Most yacht brokers require you list your yacht with only one broker, or agree that the listing broker will have a “central agency listing.” In fact, the various multiple listing services require that a broker have a signed Central Agency listing for a vessel to be included on their system.
This type of arrangement assures the broker that even though the firm may, or may not, directly locate the eventual buyer of the vessel, a portion of the sales commission will be paid to the firm for their marketing efforts.
From both the owner’s and the broker’s perspective this makes sense because the listing broker will be designing a specific marketing plan for the yacht and implementing it. This plan may include advertising in print magazines, professional grade photography and brochures, displays in major boat shows, insertion into multiple listing services and web site based advertising.
Some yacht brokers will require the owner to pay the majority of, or almost all the marketing costs (which can cost tens of thousands of dollars) hoping some activity will motivate a potential buyer to call. Others will pay a portion of the costs, however very few brokers will agree to pay the entire marketing cost.
You can be assured the brokers who pay the entire cost are quite confident they’ll be able to sell your yacht. My firm is one of those firms, and I can assure you neither we, nor any other firm paying the entire marketing cost, is going to invest $20,000 to $30,000, or even more, in marketing a yacht that we’re not virtually positive we will sell.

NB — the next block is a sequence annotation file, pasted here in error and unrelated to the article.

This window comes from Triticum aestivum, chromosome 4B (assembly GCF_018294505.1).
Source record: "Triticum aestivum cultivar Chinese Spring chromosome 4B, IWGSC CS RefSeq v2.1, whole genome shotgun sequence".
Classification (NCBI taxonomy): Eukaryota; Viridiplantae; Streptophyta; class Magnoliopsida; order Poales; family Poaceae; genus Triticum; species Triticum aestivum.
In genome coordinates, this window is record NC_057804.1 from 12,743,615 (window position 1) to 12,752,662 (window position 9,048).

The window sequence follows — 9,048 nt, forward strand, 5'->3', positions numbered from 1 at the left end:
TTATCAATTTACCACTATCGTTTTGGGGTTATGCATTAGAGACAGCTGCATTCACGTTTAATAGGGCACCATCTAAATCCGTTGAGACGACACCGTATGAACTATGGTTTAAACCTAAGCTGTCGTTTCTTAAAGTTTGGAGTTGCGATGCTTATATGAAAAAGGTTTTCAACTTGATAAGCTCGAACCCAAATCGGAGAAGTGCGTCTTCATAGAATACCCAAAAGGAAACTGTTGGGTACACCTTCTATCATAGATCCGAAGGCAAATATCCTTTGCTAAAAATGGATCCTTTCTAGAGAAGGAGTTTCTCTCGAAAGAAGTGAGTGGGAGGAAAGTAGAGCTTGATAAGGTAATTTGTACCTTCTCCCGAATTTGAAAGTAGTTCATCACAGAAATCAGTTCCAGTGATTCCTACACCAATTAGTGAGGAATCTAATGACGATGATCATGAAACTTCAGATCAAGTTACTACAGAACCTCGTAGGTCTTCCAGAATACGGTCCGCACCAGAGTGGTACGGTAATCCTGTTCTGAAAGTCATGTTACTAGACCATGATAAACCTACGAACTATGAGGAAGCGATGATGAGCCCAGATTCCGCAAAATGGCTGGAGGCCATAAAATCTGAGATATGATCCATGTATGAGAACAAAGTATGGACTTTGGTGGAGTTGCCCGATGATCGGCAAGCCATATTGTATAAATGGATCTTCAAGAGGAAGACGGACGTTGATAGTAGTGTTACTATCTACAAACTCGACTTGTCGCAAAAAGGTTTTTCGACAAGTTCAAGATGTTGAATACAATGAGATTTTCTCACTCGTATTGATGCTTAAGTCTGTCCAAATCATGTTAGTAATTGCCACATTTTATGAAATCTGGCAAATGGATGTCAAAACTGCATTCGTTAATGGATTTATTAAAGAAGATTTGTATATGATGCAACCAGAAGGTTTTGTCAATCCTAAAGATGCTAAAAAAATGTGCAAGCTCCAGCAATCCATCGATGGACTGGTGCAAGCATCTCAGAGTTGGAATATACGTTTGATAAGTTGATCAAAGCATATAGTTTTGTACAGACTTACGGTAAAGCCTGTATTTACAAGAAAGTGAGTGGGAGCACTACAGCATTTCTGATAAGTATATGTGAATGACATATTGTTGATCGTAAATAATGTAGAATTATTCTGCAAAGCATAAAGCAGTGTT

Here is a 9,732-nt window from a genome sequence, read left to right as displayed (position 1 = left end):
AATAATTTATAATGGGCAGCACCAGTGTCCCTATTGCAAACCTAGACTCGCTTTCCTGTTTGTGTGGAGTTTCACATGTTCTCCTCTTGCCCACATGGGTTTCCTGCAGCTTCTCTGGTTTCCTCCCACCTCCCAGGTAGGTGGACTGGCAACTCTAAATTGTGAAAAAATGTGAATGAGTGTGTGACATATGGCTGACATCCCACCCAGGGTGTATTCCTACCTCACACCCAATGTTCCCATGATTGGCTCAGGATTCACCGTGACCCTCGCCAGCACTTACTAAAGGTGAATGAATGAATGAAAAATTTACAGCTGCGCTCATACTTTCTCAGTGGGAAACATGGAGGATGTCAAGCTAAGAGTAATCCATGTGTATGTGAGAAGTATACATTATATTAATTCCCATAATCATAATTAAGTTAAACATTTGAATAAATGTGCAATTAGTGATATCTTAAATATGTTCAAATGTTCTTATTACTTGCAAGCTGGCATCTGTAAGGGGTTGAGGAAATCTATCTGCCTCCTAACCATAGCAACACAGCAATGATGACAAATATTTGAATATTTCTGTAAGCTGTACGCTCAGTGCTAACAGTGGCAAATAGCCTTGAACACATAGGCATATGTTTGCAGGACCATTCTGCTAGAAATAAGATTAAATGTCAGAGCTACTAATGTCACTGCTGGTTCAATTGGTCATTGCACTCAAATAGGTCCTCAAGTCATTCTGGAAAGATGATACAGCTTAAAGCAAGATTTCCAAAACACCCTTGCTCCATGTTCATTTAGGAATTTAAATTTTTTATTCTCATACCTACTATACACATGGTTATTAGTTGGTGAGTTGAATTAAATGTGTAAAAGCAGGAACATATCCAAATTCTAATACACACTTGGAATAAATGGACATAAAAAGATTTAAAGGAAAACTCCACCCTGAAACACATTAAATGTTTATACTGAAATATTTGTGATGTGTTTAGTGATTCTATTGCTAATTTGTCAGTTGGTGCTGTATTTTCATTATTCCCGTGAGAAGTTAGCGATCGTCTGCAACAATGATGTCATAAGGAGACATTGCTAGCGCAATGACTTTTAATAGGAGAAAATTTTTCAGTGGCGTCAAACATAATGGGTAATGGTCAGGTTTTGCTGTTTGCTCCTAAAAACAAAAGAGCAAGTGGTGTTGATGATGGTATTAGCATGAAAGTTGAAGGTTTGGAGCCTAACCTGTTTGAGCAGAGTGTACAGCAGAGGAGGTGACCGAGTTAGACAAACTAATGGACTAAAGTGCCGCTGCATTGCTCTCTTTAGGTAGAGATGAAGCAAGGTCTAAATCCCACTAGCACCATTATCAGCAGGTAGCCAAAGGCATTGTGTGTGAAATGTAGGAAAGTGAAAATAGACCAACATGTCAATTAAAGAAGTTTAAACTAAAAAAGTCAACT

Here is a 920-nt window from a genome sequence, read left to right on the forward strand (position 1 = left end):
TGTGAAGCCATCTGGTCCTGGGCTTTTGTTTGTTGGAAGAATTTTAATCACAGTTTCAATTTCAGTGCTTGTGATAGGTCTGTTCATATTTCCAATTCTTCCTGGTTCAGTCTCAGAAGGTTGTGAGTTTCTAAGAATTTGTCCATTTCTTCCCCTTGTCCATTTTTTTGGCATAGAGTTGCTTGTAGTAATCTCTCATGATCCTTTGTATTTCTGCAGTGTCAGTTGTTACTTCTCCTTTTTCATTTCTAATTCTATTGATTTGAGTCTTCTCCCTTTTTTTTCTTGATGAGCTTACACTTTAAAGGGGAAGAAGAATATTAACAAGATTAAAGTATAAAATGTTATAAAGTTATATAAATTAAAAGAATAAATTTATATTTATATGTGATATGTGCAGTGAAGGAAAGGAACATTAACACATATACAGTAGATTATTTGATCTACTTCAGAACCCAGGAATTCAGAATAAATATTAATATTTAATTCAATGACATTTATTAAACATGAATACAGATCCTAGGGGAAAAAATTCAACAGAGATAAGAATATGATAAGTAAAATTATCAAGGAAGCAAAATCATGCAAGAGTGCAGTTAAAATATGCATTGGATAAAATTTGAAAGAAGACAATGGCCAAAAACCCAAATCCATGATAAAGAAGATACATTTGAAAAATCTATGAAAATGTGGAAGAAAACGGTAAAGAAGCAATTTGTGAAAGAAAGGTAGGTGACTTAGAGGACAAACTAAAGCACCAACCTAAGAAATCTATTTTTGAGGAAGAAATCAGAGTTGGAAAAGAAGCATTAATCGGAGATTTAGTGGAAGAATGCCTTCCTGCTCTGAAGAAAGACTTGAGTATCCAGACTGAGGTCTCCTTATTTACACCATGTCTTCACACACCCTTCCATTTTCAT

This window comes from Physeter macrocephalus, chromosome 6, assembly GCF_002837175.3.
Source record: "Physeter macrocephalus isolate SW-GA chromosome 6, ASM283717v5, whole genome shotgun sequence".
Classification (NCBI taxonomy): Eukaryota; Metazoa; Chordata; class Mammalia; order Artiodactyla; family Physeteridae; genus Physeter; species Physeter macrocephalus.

This also means that we are very selective about the yachts we accept as central listings. Unlike some firms who require the owner and their crew voyages to pay the marketing expense, we won’t list vessels with the hope that one of the multiple listing services will produce a broker and client to purchase the yacht and pay us handsomely for merely listing the vessel.
This is where a broker’s knowledge and relationships are important. From the owner’s perspective it’s important that the listing broker, or “central agent,” know the market for your yacht thoroughly. For example, if you want to sell your 130’ Christensen, you would probably be best served by a brokerage firm that has sold several 115’ to 145’ yachts recently.
If the firm has sold a few Christensens, either pre-owned or new build projects, that’s even better. A broker who has sold several similar yachts recently probably has a better idea of what your yacht is really worth in the current market than one who has not. He also is probably very aware of what similar vessels are available that could offer competition for prospective buyers.